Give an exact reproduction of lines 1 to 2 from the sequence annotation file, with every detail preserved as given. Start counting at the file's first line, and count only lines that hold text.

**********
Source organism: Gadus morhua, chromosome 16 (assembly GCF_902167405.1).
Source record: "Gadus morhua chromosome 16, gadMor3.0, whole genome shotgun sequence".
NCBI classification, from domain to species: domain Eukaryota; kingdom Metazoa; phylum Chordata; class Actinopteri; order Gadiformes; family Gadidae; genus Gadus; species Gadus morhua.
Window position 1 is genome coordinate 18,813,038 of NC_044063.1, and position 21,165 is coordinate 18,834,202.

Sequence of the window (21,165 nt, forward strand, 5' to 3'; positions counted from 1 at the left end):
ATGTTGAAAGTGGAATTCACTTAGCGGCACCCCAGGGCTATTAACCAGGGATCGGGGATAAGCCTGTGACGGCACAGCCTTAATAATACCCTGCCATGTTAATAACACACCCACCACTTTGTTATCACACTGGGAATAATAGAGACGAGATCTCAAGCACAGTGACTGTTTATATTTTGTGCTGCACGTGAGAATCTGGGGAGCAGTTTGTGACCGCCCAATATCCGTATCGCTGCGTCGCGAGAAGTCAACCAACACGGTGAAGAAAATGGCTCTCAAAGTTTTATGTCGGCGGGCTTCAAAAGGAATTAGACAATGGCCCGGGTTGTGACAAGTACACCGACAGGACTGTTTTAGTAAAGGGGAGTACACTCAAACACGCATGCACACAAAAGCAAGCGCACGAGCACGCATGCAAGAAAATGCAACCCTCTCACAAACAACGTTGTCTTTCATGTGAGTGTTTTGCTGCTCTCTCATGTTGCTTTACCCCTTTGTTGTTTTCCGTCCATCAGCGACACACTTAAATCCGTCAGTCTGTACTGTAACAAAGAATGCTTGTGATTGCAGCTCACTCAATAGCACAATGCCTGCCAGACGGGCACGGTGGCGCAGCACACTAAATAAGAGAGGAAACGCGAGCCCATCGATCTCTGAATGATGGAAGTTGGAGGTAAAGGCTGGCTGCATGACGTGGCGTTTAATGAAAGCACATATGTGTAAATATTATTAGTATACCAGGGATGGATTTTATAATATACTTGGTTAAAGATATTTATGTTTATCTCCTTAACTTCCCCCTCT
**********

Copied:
Source organism: Gadus morhua, chromosome 16 (assembly GCF_902167405.1).
Source record: "Gadus morhua chromosome 16, gadMor3.0, whole genome shotgun sequence".